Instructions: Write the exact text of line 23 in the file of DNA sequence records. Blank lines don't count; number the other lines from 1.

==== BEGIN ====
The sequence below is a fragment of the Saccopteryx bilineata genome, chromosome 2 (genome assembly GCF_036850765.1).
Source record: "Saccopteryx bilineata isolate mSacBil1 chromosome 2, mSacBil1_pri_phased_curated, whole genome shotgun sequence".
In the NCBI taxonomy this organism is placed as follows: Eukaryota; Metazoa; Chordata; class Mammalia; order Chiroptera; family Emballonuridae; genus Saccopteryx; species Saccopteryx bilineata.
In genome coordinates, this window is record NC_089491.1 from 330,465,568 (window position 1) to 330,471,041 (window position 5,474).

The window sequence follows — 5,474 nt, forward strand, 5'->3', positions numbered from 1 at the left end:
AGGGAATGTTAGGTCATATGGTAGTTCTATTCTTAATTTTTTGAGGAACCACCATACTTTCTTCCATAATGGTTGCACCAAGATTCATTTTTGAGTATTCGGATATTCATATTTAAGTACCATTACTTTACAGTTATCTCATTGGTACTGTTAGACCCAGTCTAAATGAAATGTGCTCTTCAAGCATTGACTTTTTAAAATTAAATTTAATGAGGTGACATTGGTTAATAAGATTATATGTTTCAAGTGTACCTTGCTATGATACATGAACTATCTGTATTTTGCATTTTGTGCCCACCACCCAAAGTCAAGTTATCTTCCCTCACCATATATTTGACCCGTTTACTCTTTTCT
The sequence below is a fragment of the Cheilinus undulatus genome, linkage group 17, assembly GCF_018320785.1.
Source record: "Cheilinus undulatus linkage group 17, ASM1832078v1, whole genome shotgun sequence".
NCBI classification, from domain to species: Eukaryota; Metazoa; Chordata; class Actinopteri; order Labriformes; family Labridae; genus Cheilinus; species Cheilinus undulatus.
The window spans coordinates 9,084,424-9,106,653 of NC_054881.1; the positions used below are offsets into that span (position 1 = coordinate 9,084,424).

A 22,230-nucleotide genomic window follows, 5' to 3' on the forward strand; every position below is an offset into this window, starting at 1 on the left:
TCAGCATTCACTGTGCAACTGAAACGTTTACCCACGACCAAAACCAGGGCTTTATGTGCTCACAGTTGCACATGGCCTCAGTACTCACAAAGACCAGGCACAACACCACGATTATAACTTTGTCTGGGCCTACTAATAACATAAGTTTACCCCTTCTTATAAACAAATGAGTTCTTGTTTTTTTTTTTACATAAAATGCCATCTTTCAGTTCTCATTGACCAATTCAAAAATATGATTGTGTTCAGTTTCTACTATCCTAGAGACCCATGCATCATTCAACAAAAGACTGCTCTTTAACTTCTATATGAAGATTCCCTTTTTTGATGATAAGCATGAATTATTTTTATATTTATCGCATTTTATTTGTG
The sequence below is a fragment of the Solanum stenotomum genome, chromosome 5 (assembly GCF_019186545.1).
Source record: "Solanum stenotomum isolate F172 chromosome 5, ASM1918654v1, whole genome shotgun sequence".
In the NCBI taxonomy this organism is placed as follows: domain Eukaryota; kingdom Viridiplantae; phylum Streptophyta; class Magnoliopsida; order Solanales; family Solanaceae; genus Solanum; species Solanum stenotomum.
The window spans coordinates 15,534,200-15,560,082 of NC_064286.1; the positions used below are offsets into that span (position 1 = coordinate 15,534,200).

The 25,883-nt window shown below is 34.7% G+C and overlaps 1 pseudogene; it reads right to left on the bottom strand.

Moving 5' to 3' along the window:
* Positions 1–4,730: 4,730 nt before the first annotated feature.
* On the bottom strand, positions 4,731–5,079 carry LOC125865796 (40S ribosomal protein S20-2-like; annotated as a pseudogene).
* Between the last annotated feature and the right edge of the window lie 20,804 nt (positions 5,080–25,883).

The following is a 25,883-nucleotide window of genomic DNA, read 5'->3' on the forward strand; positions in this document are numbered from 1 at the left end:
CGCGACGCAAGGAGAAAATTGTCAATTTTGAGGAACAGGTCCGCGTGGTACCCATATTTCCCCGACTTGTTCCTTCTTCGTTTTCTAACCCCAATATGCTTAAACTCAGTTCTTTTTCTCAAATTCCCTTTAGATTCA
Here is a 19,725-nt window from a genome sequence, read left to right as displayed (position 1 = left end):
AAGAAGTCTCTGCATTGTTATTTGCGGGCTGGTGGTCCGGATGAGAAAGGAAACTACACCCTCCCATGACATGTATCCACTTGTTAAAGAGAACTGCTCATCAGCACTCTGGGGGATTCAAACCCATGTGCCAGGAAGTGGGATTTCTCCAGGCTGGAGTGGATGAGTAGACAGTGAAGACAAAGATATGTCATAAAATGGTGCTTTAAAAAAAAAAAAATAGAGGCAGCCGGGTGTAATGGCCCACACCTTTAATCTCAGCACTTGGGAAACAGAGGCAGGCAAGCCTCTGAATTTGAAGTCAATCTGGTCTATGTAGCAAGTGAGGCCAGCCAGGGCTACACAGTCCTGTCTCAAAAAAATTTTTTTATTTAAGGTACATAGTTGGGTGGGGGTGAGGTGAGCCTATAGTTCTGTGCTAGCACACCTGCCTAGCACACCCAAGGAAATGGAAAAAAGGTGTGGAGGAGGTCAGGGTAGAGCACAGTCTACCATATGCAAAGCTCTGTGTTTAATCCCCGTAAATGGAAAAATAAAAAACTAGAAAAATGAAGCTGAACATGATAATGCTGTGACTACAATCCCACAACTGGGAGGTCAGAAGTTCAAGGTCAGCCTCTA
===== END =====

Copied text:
CGCGACGCAAGGAGAAAATTGTCAATTTTGAGGAACAGGTCCGCGTGGTACCCATATTTCCCCGACTTGTTCCTTCTTCGTTTTCTAACCCCAATATGCTTAAACTCAGTTCTTTTTCTCAAATTCCCTTTAGATTCA